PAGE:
Prospects who play their draft season in a professional league, or even partly in a men’s league, tend to draw a lot of interest from scouts. Production doesn’t matter as much as the on-ice minutes they get at a high level, proving that they have the trust of the coaching staff due to their special attributes, and that they can hang with players much older and physically mature.
Pavel Dorofoyev only recorded two points in 23 games for the KHL’s Metallurg Magnitogorsk. His production was certainly affected by ice time and the difficulty of the league he was playing in; the KHL is widely considered the second-best hockey league in the world. But even if he wasn’t an impact player for the club, just the fact that he got a long stint with the team is a good sign that he could grow into such a role.
Birthplace: Nizhny Tagil, RUS
Date of birth: October 26, 2000
Weight: 163 lbs.
Team: Metallurg Magnitogorsk (KHL)
What’s also interesting with Dorofoyev is that his overall production isn’t as much of a question as it is for other prospects who spend the entire year playing up a level. Against his own age group, Dorofoyev dominated. He scored 31 points in 19 games for Stalnye Lisy in the MHL and generally showed his offensive impact.
He is primarily a scorer; of those 31 points, 17 were goals. The winger has quick hands in the slot and knows where to position himself to get the best scoring chances. Once he gets the puck inside the defensive box, he can thread it around the stick of defenders and beat a repositioning goalie. His stickhandling isn’t as smooth as some of the best handlers in the draft, but he consistently gets the first touch on the puck as he manipulates it in traffic, keeping it away from the opposition.
Drorofeyev also shows a powerful wrister off the rush and the ability to one-time pucks from cross-crease passes, and his handling abilities can also make him a dangerous playmaker. He locates his surrounding options quickly and can draw defenders to him, beat them, and set up teammates for scoring chances.
The first clip in the video below is one of the most impressive sequences from the prospect this season. He picks up the puck on the boards, turns to face a first defender, dangles through him and attacks the slot from below the goal line, going around a second defender to feed a teammate. The second sequence is also interesting, seeing him change the angle of his pass, use a quick backhand to bypass the stick of a defender, and reach a teammate in front of the net.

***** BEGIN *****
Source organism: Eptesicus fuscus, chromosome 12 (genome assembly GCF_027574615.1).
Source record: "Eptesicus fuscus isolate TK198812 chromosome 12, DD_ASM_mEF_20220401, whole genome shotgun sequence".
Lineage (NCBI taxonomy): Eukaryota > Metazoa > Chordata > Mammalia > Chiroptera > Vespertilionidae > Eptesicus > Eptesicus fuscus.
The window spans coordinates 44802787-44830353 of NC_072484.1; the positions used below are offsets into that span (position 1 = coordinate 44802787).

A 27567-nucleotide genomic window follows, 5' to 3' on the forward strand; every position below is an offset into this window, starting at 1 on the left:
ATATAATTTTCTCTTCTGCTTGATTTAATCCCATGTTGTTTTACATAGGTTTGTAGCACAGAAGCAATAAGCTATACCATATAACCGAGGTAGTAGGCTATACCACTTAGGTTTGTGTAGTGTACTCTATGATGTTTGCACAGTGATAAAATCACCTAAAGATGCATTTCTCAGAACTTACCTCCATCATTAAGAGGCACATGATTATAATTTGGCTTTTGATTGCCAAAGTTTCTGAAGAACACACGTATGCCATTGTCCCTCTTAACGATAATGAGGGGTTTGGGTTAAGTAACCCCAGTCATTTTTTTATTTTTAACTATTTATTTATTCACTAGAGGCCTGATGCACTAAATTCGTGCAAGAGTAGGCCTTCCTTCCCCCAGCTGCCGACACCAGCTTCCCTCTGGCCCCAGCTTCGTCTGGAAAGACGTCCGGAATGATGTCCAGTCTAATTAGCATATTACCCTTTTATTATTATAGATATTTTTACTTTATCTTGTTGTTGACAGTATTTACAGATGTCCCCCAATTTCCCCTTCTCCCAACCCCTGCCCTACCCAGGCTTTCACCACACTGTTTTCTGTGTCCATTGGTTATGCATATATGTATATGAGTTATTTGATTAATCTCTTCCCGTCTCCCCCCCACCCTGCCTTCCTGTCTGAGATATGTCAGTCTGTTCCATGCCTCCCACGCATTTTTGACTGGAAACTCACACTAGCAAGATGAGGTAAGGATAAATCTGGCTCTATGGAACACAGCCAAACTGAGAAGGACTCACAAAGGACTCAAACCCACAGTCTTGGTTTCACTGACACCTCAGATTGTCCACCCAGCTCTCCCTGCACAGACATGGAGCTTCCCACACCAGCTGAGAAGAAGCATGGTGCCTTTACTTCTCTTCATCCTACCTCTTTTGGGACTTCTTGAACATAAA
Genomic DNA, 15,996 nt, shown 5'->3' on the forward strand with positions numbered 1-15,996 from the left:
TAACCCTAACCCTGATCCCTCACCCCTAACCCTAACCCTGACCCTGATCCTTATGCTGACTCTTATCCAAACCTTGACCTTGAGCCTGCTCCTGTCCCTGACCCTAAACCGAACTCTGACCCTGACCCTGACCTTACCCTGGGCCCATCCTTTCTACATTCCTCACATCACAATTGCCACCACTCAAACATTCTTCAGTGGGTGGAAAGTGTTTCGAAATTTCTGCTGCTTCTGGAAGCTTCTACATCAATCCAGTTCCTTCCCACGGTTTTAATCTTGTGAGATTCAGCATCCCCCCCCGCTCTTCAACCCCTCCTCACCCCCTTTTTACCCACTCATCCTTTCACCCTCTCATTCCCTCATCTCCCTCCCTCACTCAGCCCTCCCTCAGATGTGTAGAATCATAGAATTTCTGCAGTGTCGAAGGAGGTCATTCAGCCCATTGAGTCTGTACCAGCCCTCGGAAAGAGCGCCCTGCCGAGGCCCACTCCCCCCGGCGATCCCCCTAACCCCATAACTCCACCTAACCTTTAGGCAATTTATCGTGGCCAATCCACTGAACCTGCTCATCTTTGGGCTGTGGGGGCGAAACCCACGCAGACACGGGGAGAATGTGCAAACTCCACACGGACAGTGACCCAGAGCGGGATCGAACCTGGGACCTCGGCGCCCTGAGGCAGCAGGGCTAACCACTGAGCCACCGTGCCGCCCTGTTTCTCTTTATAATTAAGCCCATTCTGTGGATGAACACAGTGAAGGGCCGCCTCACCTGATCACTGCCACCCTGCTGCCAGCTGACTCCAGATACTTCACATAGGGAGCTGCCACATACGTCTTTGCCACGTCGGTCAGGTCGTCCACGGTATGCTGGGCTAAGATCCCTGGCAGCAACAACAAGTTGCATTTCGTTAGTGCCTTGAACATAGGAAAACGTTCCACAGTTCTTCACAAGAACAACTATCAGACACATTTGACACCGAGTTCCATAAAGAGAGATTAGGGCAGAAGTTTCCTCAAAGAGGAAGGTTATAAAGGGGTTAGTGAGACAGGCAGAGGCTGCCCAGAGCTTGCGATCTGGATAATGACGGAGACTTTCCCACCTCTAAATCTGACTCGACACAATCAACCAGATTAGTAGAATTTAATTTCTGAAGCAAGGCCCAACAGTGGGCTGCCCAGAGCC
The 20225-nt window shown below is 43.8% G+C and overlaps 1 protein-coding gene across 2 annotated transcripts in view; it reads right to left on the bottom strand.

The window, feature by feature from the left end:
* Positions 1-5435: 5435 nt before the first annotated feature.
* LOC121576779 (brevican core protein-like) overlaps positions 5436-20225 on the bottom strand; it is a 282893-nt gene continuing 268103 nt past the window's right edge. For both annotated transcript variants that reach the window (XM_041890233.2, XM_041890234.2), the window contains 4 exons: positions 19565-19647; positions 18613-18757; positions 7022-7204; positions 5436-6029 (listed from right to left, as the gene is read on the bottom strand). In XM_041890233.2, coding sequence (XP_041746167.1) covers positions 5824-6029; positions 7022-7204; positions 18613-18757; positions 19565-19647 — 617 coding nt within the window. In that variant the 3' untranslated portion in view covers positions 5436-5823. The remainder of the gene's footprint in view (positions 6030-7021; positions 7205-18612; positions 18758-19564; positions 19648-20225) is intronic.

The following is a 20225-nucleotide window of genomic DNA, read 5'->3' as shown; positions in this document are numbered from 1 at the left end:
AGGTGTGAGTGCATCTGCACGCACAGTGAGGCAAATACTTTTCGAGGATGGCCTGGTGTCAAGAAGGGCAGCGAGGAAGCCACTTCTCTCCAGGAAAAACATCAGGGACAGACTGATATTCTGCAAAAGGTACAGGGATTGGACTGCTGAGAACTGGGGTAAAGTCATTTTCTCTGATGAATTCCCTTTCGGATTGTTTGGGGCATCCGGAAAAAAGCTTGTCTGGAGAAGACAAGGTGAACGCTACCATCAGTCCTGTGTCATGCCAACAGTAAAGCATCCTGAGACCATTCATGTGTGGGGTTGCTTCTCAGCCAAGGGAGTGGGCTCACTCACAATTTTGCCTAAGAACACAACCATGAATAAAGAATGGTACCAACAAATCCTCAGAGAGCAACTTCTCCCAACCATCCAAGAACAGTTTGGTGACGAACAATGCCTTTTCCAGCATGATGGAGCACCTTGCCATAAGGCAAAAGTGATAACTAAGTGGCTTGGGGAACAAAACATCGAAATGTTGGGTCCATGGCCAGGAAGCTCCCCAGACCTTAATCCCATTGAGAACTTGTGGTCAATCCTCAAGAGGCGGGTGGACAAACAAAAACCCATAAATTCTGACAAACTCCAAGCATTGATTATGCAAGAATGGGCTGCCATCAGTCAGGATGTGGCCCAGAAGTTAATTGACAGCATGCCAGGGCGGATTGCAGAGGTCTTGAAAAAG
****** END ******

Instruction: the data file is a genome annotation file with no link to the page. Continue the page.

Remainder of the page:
The main concern with Dorofoyev is one related to his pace of play. He isn’t a great skater, neither speedy nor quick in his movements, but his form should allow him to improve his mobility as he gains strength. It isn’t so much mobility that is the true issue, but more the fact that he generally prefers slowing the game down than attacking with the speed he does have.
Take a look at this game sequence below:
Dorofeyev, number 27 in white and gold, is backchecking through the neutral zone. He hustles and catches up to his man and helps break up the opposing play in his end. But as soon as the puck is on his stick, he stops pushing the pace. He could hit teammates on the breakout in position to carry the puck in the offensive zone, which would allow him to trail them and come in as a late shooting option, playing into his skill set, or accelerate to rush with numbers up the ice to catch the defence as they are still repositioning. But he simply drifts up.
Despite attacking four defenders without much speed, Dorofeyev still gains the offensive zone quite easily. The defenders part to allow access to their end even if this play could have been broken at the blue line. The choice there is reinforced by the favourable outcome, and it can lead to the formation of bad habits.
The KHL is a much better defensive league. The ice is larger, but plays have to be executed with high pace if a team wants to get inside dangerous areas of the ice before the opposition can stop them. Dorofeyev will have to learn to use his skill in combination with quicker decision-making, something he has definitely shown himself capable of, if he wants to have an impact at higher levels.
Rankings (not all rankings are final)
Dobber Prospects: #16
Elite Prospects: #15
Future Considerations: #25
Hockey Prospect: #20
NHL Central Scouting: #12 (EU skaters)
Pronman/The Athletic: #36
The winger’s game is in need of more refinement than that of other prospects who are in his projected range. That, coupled with his age — Dorofeyev is one of the older player in the class — might end up keeping him outside of the first round in the end. If a team loves his goal-scoring and playmaking touch enough, and projects that he will add consistency and details that would make his game NHL transferable, it’s possible to see him picked fairly high on the first day of the draft.
He doesn’t have the intensity of a Vasili Podkolzin, his Russian counterpart, but there is arguably a similar skill level there. The reward for betting on Dorofeyev could be high.